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Vapors and Phase I’s, More on the Revision of ASTM’s E 1527

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As indicated in a recent post, ASTM International has developed a revision of the Phase I protocol, Standard Practice for Environmental Assessments: Phase I Environmental Site Assessment Process (“E 1527‑05”) that will be issued this year.

A topic being heatedly discussed, especially by consultants, is whether the revised E 1527 will require vapor intrusion evaluation or a vapor encroachment analysis under ASTM’s E 2600-10, Standard Guide for Vapor Encroachment Screening on Property Involved in Real Estate Transactions.  The answer on both accounts is "no." 

A better question is whether the significant scientific and regulatory developments related to vapor migration and intrusion in many jurisdictions should already be informing professional judgments of environmental professionals performing Phase I environmental site assessments under the existing E 1527-05.  The answer to this question, in my view, is "yes."

Vapor intrusion evaluations are well beyond the level of information and analysis that takes place in a Phase I. Speculating about whether chemical vapors are entering buildings should not be part of a Phase I report. This is the reason that ASTM’s E 2600-08, Standard Practice for Vapor Intrusion Assessment  (which used Phase I-type information to presume that vapor intrusion was occurring at a target property) needed to be thrown out. 

ASTM’s replacement document, the E 2600-10 Standard Guide for Vapor Encroachment is purposefully not a Standard Practice.  The E 2600-10 Guide itself expressly states that it is not part of all appropriate inquiries or of the performance of a Phase I under E 1527-05.  I was a primary author of the Legal Appendix published with E 2600-10.  Why I was involved in the process, and yet don’t recommend E 2600-10 to clients, is a separate topic that relates to strong resistance to withdrawing E 2600-08 without a replacement document, and, for example, the fact that search distances in E 2600-10 don’t meet the requirements of E 1527-05.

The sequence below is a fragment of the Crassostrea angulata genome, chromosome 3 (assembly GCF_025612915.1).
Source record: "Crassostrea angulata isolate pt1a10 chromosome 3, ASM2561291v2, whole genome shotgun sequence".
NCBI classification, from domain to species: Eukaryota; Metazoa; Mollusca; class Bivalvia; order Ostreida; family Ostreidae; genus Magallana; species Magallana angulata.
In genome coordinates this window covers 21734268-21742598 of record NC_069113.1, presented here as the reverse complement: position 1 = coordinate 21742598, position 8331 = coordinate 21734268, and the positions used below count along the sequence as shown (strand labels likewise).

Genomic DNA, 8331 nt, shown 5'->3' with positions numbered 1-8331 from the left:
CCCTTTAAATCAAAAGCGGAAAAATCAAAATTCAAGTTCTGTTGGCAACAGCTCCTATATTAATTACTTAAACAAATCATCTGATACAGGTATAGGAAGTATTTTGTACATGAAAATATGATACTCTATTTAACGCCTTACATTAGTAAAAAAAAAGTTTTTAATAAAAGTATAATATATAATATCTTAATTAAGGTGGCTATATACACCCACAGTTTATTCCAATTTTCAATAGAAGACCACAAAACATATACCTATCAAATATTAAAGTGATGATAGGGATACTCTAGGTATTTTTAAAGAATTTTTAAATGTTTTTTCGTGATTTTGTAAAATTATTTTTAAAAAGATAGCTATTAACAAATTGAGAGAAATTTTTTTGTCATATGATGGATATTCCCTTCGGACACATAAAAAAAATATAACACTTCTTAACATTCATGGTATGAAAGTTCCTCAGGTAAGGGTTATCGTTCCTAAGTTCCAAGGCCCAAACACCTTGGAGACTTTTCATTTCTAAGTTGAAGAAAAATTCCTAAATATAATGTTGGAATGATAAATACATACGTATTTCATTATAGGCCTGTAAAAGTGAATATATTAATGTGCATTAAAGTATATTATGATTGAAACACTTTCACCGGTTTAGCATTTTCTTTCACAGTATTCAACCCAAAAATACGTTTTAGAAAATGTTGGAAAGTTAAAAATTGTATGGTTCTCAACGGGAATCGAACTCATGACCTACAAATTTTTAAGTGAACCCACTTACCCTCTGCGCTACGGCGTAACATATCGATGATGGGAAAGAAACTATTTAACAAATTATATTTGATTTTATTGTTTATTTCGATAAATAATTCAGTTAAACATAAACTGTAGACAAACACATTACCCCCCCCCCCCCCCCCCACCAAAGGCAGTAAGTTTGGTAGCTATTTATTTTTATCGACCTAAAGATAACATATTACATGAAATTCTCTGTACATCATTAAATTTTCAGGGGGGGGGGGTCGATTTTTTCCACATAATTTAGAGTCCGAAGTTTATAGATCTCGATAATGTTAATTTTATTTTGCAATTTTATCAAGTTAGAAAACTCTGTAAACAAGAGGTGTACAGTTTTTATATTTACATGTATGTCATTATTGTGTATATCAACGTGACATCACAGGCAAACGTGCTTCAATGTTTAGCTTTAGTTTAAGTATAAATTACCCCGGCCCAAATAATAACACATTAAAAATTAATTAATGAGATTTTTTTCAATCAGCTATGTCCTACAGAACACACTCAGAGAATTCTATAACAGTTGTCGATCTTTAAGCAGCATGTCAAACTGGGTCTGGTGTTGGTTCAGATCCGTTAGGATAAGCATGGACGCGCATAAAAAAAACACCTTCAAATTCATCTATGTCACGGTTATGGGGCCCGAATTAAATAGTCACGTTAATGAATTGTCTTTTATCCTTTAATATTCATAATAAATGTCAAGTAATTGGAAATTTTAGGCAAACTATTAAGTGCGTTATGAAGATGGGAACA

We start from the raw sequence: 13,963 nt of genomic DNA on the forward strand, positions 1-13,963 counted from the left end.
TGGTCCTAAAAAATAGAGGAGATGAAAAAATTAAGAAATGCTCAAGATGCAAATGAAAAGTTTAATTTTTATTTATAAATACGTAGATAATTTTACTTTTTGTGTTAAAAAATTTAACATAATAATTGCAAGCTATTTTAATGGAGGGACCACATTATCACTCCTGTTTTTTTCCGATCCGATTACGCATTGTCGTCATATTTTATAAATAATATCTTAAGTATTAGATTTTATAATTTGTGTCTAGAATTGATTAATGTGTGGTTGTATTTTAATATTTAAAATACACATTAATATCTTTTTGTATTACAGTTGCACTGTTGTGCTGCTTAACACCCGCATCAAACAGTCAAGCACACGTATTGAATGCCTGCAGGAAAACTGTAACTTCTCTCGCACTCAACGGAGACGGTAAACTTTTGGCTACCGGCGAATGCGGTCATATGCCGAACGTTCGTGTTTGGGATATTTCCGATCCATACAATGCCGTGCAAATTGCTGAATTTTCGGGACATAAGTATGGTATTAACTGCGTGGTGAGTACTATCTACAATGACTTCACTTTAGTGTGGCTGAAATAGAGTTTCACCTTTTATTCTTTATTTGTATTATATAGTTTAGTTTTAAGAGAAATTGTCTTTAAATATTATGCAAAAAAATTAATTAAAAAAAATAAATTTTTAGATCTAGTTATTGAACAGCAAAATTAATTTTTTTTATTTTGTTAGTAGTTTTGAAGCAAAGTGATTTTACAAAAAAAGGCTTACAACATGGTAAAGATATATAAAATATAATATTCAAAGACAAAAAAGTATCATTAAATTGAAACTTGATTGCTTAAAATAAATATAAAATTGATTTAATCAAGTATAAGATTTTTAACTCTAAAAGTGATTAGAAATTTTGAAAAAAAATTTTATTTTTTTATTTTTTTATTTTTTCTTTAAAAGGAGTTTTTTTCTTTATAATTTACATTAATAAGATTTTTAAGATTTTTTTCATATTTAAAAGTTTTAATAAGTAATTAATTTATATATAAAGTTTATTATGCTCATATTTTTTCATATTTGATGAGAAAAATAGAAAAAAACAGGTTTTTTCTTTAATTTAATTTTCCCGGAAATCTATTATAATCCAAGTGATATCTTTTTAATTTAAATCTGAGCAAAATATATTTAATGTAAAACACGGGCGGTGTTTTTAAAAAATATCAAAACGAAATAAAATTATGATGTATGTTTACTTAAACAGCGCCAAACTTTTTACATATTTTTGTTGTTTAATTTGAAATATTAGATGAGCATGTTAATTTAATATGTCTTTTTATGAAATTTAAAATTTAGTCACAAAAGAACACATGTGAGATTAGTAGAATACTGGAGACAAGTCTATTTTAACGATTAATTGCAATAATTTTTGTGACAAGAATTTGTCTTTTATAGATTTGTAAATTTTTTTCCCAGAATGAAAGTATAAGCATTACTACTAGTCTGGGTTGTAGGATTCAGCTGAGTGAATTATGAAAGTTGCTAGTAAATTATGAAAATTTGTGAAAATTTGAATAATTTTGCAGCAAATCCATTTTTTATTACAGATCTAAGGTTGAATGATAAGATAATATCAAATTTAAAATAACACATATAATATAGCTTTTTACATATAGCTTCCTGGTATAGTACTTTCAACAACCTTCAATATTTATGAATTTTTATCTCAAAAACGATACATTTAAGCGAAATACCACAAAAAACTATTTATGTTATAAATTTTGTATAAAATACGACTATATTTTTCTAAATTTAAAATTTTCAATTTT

On the other hand, there is nothing in the existing E 1527-05 (or coming in the revision) that carves the presence of hazardous substances in vapor form out of the definition of a recognized environmental condition ("REC") (nor anything that carves vapors out of the scope of AAI or CERCLA jurisdiction). The growing understanding of how volatile chemicals move in the subsurface should inform environmental professionals’ judgments about whether hazardous substances are likely present at a target property in making Phase I REC determinations; the developing science, regulations and guidance on vapor intrusion may need to be considered by the environmental professional when he or she determines whether the presence of a volatile chemical in the subsurface of the property can be considered de minimis

Having said all of this, when an environmental professional has determined that volatiles are likely present at the target property in the groundwater (or soil) above de minimis levels, that condition is the REC, and there is no justification or need for the environmental professional to speculate further about the vapor pathway in the Phase I report.  Evaluation of that pathway is beyond Phase I, as is complete delineation of the extent of any other REC.

To me, it seems that it should be a rare case where a consultant can, on Phase I type information, support a determination that a hazardous volatile is likely present in soil gas of the target above de minimis levels based solely on vapor movement (independent of groundwater movement) from an offsite release. In other words, the ‘vapor only’ REC is theoretically possible, but should be practically rare, and nothing in AAI or E 1527-05 justifies speculation or requires sampling.

Because there is and will continue to be confusion on this topic, it is important to make sure that you are on the same page with any consultant you hire for a Phase I, especially for brownfield properties.  Note especially that a consultant who inserts a statement disclaiming any consideration of vapors in the Phase I assessment may generate a Phase I report that does not satisfy all appropriate inquiries.